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A Flame Under That Pot: Will Cannabis Hit Fine Dining Next?

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Courtesy of Plancha

Chef Tony Efstratiadis has crossed many borders during his years spent in American kitchens, from his teen days exploring marijuana infused foods to his cross-cultural offerings at his Ashland Mexican restaurant, Plancha. And with a penchant for heat, he doesn’t plan on stopping, now that the pot’s hit boiling.

“My friends and I would make brownies, cookies, whatever we thought would get us high,” Efstratiadis shares about his experiments as a youth. “It wasn’t so much culinary driven as wanting to make sure we were getting our money’s worth, since we were young and broke.”

Growing up in Whittier, California, he made regular trips across the border to Tijuana with his mother, spending the day immersed in the Mexican culture and its foods. “My best friend was Hispanic and I’d head to his house after school. His grandmother and mother would be in the kitchen preparing dinner, making the tortillas, the salsas. It was all very intriguing to me to see them nonchalantly throw together a meal for like, 20 people. It was fantastic! The flavors were phenomenal.”

After moving to Texas as a teenager, he began working in a French fine-dining restaurant and watched the Hispanic chef take his break from cooking and deftly throw together a quick Mexican entrée. “Kitchen staff is predominantly South American, Mexican, Puerto Rican, Cuban. And although we’d be cooking Italian, Asian, French, American, in the back we’re eating Mexican food.”

The camaraderie deepened his appreciation of the Hispanic culture and helped him create his first ideas for a Mexican restaurant in Louisville Kentucky called Wild Rita’s. “I was part owner in several restaurants and one of them became the Mexican concept for Rita’s, really my first venture, which I developed from the ground up.”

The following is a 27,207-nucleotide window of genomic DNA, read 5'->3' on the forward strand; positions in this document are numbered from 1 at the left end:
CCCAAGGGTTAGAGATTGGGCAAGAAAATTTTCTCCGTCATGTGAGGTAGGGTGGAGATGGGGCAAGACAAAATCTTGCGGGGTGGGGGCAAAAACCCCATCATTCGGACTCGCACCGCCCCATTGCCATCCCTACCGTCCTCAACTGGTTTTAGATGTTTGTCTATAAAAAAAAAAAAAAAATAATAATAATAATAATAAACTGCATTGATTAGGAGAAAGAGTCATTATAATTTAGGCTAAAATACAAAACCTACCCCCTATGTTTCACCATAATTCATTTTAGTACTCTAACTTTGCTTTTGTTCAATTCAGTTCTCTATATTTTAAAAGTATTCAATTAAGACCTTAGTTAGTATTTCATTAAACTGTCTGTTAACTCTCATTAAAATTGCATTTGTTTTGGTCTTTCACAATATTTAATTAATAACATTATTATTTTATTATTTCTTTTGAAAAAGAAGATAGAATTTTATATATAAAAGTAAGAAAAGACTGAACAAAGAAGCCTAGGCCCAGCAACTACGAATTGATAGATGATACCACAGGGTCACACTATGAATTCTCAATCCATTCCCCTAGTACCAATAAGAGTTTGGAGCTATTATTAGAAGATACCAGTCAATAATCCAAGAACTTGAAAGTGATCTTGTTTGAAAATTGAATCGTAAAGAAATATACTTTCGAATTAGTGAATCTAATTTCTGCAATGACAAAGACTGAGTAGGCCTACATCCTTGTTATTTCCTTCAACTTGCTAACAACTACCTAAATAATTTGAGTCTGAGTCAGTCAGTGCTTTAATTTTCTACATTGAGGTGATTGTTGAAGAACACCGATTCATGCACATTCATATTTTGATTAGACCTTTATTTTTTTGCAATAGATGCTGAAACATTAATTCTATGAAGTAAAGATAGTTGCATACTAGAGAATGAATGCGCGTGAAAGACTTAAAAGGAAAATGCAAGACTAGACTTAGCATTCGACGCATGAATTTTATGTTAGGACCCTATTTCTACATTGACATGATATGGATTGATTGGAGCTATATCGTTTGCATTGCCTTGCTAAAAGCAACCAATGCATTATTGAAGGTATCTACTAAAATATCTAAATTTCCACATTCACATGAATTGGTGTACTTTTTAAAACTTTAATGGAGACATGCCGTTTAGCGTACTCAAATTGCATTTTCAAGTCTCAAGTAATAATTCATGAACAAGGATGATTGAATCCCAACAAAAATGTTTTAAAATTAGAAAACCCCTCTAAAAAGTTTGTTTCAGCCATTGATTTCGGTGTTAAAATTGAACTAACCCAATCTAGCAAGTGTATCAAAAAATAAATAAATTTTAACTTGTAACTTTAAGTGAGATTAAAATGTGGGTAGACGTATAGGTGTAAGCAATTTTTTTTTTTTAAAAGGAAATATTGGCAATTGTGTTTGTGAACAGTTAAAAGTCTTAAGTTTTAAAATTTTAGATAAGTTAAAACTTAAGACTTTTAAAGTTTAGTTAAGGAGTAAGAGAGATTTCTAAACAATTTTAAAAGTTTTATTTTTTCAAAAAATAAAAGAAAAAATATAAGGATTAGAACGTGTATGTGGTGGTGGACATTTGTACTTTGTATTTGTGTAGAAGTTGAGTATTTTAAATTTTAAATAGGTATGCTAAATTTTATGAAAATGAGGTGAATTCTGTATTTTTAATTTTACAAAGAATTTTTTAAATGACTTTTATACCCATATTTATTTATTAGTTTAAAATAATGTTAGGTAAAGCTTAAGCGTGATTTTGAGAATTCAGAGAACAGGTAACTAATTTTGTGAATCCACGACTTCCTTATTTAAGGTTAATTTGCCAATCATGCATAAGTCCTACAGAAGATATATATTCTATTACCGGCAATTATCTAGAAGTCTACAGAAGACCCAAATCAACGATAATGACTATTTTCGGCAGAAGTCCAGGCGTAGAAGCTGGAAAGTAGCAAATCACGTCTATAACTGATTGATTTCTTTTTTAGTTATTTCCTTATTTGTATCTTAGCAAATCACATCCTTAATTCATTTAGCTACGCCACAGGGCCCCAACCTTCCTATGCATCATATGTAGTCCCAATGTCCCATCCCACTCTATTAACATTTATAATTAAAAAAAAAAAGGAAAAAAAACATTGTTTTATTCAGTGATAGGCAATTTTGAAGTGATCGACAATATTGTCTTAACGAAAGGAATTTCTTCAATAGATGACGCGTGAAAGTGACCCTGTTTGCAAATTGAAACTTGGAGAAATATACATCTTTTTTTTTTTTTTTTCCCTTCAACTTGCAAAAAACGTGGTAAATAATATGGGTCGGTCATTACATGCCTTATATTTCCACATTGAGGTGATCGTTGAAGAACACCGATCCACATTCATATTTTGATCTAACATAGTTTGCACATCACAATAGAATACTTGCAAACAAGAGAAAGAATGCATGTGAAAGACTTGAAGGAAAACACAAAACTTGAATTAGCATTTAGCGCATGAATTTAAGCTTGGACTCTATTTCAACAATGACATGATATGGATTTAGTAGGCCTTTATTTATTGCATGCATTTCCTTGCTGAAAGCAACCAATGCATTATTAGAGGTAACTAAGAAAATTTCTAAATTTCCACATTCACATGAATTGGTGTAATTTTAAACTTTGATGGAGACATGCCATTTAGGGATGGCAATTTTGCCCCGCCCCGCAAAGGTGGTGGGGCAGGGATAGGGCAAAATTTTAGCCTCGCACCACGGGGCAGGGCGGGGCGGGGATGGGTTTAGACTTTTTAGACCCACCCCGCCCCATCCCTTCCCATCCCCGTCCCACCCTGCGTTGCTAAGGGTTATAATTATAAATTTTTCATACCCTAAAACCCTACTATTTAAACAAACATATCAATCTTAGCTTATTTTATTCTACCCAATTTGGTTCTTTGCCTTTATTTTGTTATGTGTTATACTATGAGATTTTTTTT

That same year Colorado legalized recreational marijuana, stimulating ideas for cannabis infused foods once again, only from a culinary standpoint, and he began dabbling with different combinations in his spare time. After moving his family to Ashland in 2015 he opened Plancha Modern Mexican and Tequila.

“It helps that my restaurant is small,” he says of the modest, but bustling, venue. “I only feed 40 people and I just have a stand-up cooler. So every recipe I’ve created yields a small amount so I’m making stuff fresh almost every day. You see much more vibrant colors on the plate, and you taste the freshness in the product.”

Why call it ‘modern’?

“Heaping refried beans and rice on a plate with guacamole and sour cream is more driven for the American palate,” he says. “You don’t see that in Mexico. Plancha’s still Mexican at heart, but I’ve homed in on my favorite recipes that I felt could be made better, and added more techniques and increased the flavor profiles to mirror more of what the Mexican culture brings, which is fresh, sharp, spicy, tart, really integrating all of their flavors.”

Gun-shy tequila tasters may take another look, considering the thirty or so brands available. “I think people still associate it with that drunken fiasco in their 20’s where just the smell of it gives them a bad memory,” he laughs “The tequila craze hasn’t really hit southern Oregon yet.”

In 2017, ready to share his vision for marijuana infused foods, Efstratiadis held a special one-time dinner event spotlighting his own and locally offered recipes, including crumpets with cannabis infused hollandaise sauce, braised short rib with black cherry-cannabis compote and baked cod with cannabis pesto.

“It was the most extensive effort I’ve given to the venture,” he says. “From the response, it was a major success. I believe in the near future you’ll see restaurants offering infused food to the public.”



11:30 am – 3 pm and 4 – 8 pm (9 pm on weekends), Tuesday – Sunday

165 E. Main Street, Ashland



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